Retirement planning: What happens when we live to 100?

PHOTO: The Straits Times file

According to a survey , more than 85 per cent of the 800 respondents have severely underestimated their retirement needs – with funds that would at most only last them till they’re 78 years old.

For reference, the average life expectancy of Singaporeans stands at 83.6 years, meaning that residents would have been unable to sustain themselves financially for 4.6 years.

And in light of the global trend of increasing longevity, this issue appears set for exacerbation.

What would happen if we all lived to 100? What adjustments will you need to make to fund your future?

Estimate how much you need to save for retirement

A longer life expectancy means you're going to have to re-calculate your retirement funds while making sure not to commit the common planning errors (e.g. underestimating and letting personal debt spiral).

This is also an excellent opportunity to re-evaluate your current retirement plan. Do you still have the same retirement goals as before?


When re-calculating your retirement funds, be honest with yourself: when would you like to retire? Assess your monthly cost of living during retirement.

Be sure to account for everyday living expenses such as groceries, transportation, utilities, and recreation. Factor in old-age contingency costs like healthcare expenses .

Additionally, remember to include an emergency buffer of at least 6 months. Then, multiply that sum by the number of months you’d spend retired.

It’s worth remembering that this number is subject to inflation as well. This means you’re going to have to save more than the calculated amount. To get an estimate for the number of years it takes for the cost of living to double, use the rule of 72.

How to estimate how much you need to save for retirement

Current Annual Cost Of Living ($) Annual Cost Of Living 24 Years Later (With Inflation) ($) Number Of Years Of Retirement Amount Needed To Retire ($)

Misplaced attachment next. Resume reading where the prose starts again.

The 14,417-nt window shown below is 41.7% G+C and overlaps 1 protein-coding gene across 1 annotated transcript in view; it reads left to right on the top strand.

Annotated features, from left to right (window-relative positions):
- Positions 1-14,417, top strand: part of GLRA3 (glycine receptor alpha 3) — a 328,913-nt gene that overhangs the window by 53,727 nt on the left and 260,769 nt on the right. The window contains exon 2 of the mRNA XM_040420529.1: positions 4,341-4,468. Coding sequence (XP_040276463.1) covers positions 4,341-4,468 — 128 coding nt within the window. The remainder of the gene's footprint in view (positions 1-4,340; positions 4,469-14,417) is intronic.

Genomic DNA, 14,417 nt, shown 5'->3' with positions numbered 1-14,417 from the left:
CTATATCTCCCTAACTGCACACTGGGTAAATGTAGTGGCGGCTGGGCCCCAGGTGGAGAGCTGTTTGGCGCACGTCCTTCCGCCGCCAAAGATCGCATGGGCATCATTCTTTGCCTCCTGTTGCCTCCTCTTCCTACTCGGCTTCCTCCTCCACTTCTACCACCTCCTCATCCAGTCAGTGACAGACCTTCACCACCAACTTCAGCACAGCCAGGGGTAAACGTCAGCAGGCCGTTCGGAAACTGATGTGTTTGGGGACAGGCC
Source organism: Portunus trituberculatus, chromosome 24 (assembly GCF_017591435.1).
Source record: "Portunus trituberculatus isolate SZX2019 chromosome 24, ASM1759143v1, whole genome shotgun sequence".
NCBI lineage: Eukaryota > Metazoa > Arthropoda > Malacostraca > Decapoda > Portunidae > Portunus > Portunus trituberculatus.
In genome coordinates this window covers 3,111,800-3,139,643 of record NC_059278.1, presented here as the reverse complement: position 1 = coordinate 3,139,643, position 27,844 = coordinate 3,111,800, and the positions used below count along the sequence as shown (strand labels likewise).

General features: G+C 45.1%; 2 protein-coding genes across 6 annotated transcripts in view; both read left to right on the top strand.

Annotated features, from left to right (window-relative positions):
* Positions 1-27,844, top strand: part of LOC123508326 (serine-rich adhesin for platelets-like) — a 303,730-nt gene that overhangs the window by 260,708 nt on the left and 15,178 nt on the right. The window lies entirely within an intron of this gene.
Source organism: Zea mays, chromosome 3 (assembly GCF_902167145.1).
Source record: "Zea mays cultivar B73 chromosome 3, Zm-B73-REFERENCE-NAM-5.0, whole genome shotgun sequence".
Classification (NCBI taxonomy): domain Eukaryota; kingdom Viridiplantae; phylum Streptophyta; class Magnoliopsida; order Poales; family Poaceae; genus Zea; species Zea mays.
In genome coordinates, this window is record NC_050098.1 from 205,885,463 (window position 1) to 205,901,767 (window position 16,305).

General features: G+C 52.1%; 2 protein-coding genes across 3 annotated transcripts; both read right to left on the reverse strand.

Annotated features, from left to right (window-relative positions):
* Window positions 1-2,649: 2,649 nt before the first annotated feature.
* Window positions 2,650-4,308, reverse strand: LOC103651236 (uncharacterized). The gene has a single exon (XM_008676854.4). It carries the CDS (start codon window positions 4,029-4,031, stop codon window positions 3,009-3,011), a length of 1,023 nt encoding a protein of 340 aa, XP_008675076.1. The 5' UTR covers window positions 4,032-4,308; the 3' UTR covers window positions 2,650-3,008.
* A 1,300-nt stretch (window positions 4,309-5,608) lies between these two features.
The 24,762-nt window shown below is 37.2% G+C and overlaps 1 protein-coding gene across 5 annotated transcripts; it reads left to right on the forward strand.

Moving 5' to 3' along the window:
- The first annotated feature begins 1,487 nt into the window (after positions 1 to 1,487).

12,000 24,000 20 480,000
18,000 36,000 20 720,000
25,000 50,000 20 1,000,000
36,000 72,000 20 1,440,000

Assess your current financial situation

Now, assess your current financial situation – if you continue saving/investing at the current rate, would you be able to hit your desired retirement sum?

Don’t forget to take into account your various assets. This includes high-yield savings accounts, long-term bonds and stocks, and current funds in CPF accounts.

To ease the calculation burden, CPF has rolled out an interactive tool (known as the CPF Retirement Calculator) that helps you determine if your retirement goal is achievable based on the present sums available in your CPF.

Planning ahead: Strategies how to close your savings gap

Chances are, because of longer life expectancy, you’re unable to meet your desired retirement funds with your current savings and investments. This is where you need to strategise on making more money or growing your savings at an accelerated rate.

Look into building other income streams; it’s easier to save more when you earn more (provided you keep your spending constant, of course). Have you considered investing in gold? Or, perhaps, rental income?

Also, there are several ways you could grow your money at a quicker rate. Here’s a list of them, ranked from least risky to most risky:

  • Build up savings with an SRS account
  • Transfer your CPF OA funds into SA funds (higher interest rates)
  • Look into purchasing Singapore bonds
  • Seek better returns from your CPF by investing
  • Investing in dividend-yielding stocks or REITs

Note that you should account for your time horizon. The closer you are to retirement age, the more risk-averse you need to be. If you’re unsure of where to invest your money, consider trying a robo advisor , which is an attractive, low-cost alternative to traditional wealth management advisors.

Difference in savings: CPF OA account versus CPF SA account

Current Savings, With $1,000 Monthly Contribution ($) CPF OA Account at 2.5 per cent ($) CPF SA Account at four per cent ($) Difference ($)
30,000 355,694.38 423,070.64 67,376.26
50,000 388,466.71 466,893.10 78,426.39
100,000 470,397.54 576,449.26 106,051.72

The importance of better budgeting and smarter spending

When it comes to your financial wellbeing, it's not about going on a financial diet. It's about maintaining healthy spending habits through smart budgeting, growing your money through investments , and saving for the years ahead.

While all this is easier said than done, consider creating a budget to start tracking your expenses in one place.

From there, set financial goals and grow your wealth through online trading platforms or with a wealth management advisor.

Above all else, make sure to practice smart budgeting and sustainable saving as part of your lifestyle, so you will be financially secure in your golden years (since you’re going to be living to 100)!

This article was first published in ValueChampion.

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